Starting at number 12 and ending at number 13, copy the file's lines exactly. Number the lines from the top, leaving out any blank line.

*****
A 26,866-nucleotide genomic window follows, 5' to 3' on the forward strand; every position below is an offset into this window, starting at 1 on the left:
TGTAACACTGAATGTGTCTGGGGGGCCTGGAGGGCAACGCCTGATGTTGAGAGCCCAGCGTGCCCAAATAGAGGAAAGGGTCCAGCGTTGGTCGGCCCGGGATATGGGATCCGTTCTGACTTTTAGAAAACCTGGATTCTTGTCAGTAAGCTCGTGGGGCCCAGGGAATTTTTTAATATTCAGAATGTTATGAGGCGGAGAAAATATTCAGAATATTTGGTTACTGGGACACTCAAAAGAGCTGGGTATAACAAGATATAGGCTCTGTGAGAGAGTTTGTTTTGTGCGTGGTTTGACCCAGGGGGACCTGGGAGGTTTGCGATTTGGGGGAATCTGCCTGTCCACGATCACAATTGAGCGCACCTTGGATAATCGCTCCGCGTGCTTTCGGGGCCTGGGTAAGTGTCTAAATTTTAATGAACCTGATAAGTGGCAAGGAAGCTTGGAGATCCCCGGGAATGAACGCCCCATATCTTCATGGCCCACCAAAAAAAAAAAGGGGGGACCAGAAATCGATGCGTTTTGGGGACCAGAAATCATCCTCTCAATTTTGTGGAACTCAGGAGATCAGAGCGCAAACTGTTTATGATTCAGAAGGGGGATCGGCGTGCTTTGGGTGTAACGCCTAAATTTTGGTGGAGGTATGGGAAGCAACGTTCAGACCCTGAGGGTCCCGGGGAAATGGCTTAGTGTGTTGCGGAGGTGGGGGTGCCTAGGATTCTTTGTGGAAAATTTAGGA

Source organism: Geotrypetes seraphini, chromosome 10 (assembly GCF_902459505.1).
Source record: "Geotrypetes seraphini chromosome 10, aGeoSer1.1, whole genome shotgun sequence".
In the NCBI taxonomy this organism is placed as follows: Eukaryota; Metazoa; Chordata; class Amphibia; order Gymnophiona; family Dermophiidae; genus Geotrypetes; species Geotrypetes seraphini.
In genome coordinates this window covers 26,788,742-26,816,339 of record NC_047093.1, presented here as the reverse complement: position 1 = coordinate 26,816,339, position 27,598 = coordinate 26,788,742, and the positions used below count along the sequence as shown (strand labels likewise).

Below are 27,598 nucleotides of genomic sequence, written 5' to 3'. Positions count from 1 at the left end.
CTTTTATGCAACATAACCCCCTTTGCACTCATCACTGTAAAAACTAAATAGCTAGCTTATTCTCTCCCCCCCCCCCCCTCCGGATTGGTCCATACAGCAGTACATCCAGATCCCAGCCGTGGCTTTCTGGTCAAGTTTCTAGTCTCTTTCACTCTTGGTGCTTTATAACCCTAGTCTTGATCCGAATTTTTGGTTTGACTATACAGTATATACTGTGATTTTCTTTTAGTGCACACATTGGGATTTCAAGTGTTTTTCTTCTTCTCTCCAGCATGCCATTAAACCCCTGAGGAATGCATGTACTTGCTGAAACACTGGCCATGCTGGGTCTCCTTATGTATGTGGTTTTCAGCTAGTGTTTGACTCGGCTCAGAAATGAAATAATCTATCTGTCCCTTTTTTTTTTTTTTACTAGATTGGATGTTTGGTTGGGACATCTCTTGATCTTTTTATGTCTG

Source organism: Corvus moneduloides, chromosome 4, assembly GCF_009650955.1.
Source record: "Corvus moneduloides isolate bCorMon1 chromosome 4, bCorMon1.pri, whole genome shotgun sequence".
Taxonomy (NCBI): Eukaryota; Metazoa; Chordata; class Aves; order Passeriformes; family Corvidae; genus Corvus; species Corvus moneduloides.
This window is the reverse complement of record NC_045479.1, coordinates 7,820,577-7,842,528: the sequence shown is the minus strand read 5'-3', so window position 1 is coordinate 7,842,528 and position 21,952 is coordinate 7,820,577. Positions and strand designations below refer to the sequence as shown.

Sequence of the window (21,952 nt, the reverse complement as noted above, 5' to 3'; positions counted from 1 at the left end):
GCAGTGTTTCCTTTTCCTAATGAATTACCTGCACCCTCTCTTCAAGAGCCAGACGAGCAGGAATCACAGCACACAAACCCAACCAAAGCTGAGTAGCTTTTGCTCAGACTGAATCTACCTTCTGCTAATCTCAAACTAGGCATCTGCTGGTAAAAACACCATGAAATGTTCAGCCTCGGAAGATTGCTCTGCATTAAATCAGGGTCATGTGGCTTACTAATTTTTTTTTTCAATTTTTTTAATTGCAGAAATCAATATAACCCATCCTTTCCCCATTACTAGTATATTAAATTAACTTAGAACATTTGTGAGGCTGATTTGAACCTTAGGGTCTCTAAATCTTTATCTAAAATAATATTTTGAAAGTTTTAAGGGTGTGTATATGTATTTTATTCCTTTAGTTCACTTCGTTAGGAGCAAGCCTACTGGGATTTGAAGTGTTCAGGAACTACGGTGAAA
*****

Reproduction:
This window is the reverse complement of record NC_045479.1, coordinates 7,820,577-7,842,528: the sequence shown is the minus strand read 5'-3', so window position 1 is coordinate 7,842,528 and position 21,952 is coordinate 7,820,577. Positions and strand designations below refer to the sequence as shown.

Sequence of the window (21,952 nt, the reverse complement as noted above, 5' to 3'; positions counted from 1 at the left end):